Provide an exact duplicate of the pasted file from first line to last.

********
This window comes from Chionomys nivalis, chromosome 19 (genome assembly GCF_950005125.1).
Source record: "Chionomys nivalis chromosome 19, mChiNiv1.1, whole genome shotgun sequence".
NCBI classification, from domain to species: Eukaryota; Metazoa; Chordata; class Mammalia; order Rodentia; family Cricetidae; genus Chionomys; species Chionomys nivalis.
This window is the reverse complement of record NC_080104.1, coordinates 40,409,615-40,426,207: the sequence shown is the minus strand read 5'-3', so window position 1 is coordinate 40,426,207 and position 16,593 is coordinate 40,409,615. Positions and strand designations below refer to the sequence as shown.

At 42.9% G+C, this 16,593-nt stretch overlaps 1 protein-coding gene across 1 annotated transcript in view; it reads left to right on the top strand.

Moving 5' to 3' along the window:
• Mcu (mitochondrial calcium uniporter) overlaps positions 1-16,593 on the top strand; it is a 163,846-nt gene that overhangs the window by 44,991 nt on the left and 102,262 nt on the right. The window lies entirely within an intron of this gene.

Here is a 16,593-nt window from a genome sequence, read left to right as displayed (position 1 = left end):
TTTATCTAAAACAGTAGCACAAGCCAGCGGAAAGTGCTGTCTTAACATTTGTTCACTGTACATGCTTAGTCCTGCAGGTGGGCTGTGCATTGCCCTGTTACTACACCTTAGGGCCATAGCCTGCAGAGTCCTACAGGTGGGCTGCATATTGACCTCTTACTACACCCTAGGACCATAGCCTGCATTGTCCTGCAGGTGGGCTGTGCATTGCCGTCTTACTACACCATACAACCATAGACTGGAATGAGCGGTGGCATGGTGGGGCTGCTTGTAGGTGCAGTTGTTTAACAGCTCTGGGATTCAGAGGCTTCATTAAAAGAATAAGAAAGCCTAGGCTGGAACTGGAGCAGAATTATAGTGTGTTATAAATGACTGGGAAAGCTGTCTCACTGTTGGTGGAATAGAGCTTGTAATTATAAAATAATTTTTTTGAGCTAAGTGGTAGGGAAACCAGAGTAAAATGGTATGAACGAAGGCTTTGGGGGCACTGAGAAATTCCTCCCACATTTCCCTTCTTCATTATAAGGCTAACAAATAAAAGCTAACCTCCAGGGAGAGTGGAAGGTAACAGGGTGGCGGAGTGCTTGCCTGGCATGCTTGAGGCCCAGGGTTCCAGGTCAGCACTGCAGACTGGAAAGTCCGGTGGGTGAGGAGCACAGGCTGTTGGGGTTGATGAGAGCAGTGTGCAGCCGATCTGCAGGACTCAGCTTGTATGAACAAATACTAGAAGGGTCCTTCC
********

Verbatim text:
This window comes from Chionomys nivalis, chromosome 19 (genome assembly GCF_950005125.1).
Source record: "Chionomys nivalis chromosome 19, mChiNiv1.1, whole genome shotgun sequence".
NCBI classification, from domain to species: Eukaryota; Metazoa; Chordata; class Mammalia; order Rodentia; family Cricetidae; genus Chionomys; species Chionomys nivalis.
This window is the reverse complement of record NC_080104.1, coordinates 40,409,615-40,426,207: the sequence shown is the minus strand read 5'-3', so window position 1 is coordinate 40,426,207 and position 16,593 is coordinate 40,409,615. Positions and strand designations below refer to the sequence as shown.

At 42.9% G+C, this 16,593-nt stretch overlaps 1 protein-coding gene across 1 annotated transcript in view; it reads left to right on the top strand.

Moving 5' to 3' along the window:
• Mcu (mitochondrial calcium uniporter) overlaps positions 1-16,593 on the top strand; it is a 163,846-nt gene that overhangs the window by 44,991 nt on the left and 102,262 nt on the right. The window lies entirely within an intron of this gene.

Here is a 16,593-nt window from a genome sequence, read left to right as displayed (position 1 = left end):
TTTATCTAAAACAGTAGCACAAGCCAGCGGAAAGTGCTGTCTTAACATTTGTTCACTGTACATGCTTAGTCCTGCAGGTGGGCTGTGCATTGCCCTGTTACTACACCTTAGGGCCATAGCCTGCAGAGTCCTACAGGTGGGCTGCATATTGACCTCTTACTACACCCTAGGACCATAGCCTGCATTGTCCTGCAGGTGGGCTGTGCATTGCCGTCTTACTACACCATACAACCATAGACTGGAATGAGCGGTGGCATGGTGGGGCTGCTTGTAGGTGCAGTTGTTTAACAGCTCTGGGATTCAGAGGCTTCATTAAAAGAATAAGAAAGCCTAGGCTGGAACTGGAGCAGAATTATAGTGTGTTATAAATGACTGGGAAAGCTGTCTCACTGTTGGTGGAATAGAGCTTGTAATTATAAAATAATTTTTTTGAGCTAAGTGGTAGGGAAACCAGAGTAAAATGGTATGAACGAAGGCTTTGGGGGCACTGAGAAATTCCTCCCACATTTCCCTTCTTCATTATAAGGCTAACAAATAAAAGCTAACCTCCAGGGAGAGTGGAAGGTAACAGGGTGGCGGAGTGCTTGCCTGGCATGCTTGAGGCCCAGGGTTCCAGGTCAGCACTGCAGACTGGAAAGTCCGGTGGGTGAGGAGCACAGGCTGTTGGGGTTGATGAGAGCAGTGTGCAGCCGATCTGCAGGACTCAGCTTGTATGAACAAATACTAGAAGGGTCCTTCC